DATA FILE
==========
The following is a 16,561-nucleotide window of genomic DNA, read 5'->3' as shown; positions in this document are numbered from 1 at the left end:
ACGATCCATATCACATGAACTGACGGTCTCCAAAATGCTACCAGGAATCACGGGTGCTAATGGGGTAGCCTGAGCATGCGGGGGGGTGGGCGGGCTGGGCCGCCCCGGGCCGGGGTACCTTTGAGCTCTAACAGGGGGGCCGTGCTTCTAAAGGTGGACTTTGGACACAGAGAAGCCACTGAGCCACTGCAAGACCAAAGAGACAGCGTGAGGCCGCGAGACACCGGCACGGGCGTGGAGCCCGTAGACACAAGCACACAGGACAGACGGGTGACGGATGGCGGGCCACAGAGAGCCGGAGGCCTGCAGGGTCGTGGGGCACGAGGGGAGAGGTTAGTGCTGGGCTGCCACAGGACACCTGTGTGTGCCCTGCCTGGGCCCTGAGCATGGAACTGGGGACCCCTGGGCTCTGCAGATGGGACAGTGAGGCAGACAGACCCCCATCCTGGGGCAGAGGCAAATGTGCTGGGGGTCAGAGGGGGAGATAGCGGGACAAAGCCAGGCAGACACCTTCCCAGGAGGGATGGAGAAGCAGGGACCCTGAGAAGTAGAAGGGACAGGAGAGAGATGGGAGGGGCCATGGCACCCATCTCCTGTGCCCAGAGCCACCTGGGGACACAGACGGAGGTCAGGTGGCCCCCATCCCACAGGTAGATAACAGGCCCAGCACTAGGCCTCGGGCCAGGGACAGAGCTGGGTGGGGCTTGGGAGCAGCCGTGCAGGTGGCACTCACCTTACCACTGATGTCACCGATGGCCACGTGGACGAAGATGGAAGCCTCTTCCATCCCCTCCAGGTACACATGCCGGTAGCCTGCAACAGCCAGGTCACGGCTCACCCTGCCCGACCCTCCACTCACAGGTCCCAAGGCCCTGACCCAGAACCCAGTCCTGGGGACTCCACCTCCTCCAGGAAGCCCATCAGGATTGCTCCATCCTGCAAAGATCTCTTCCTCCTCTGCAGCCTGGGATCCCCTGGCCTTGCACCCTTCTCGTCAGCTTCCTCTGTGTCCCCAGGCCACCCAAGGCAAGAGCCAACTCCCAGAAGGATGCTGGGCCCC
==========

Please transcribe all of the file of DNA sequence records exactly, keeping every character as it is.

The following is a 16,561-nucleotide window of genomic DNA, read 5'->3' as shown; positions in this document are numbered from 1 at the left end:
ACGATCCATATCACATGAACTGACGGTCTCCAAAATGCTACCAGGAATCACGGGTGCTAATGGGGTAGCCTGAGCATGCGGGGGGGTGGGCGGGCTGGGCCGCCCCGGGCCGGGGTACCTTTGAGCTCTAACAGGGGGGCCGTGCTTCTAAAGGTGGACTTTGGACACAGAGAAGCCACTGAGCCACTGCAAGACCAAAGAGACAGCGTGAGGCCGCGAGACACCGGCACGGGCGTGGAGCCCGTAGACACAAGCACACAGGACAGACGGGTGACGGATGGCGGGCCACAGAGAGCCGGAGGCCTGCAGGGTCGTGGGGCACGAGGGGAGAGGTTAGTGCTGGGCTGCCACAGGACACCTGTGTGTGCCCTGCCTGGGCCCTGAGCATGGAACTGGGGACCCCTGGGCTCTGCAGATGGGACAGTGAGGCAGACAGACCCCCATCCTGGGGCAGAGGCAAATGTGCTGGGGGTCAGAGGGGGAGATAGCGGGACAAAGCCAGGCAGACACCTTCCCAGGAGGGATGGAGAAGCAGGGACCCTGAGAAGTAGAAGGGACAGGAGAGAGATGGGAGGGGCCATGGCACCCATCTCCTGTGCCCAGAGCCACCTGGGGACACAGACGGAGGTCAGGTGGCCCCCATCCCACAGGTAGATAACAGGCCCAGCACTAGGCCTCGGGCCAGGGACAGAGCTGGGTGGGGCTTGGGAGCAGCCGTGCAGGTGGCACTCACCTTACCACTGATGTCACCGATGGCCACGTGGACGAAGATGGAAGCCTCTTCCATCCCCTCCAGGTACACATGCCGGTAGCCTGCAACAGCCAGGTCACGGCTCACCCTGCCCGACCCTCCACTCACAGGTCCCAAGGCCCTGACCCAGAACCCAGTCCTGGGGACTCCACCTCCTCCAGGAAGCCCATCAGGATTGCTCCATCCTGCAAAGATCTCTTCCTCCTCTGCAGCCTGGGATCCCCTGGCCTTGCACCCTTCTCGTCAGCTTCCTCTGTGTCCCCAGGCCACCCAAGGCAAGAGCCAACTCCCAGAAGGATGCTGGGCCCC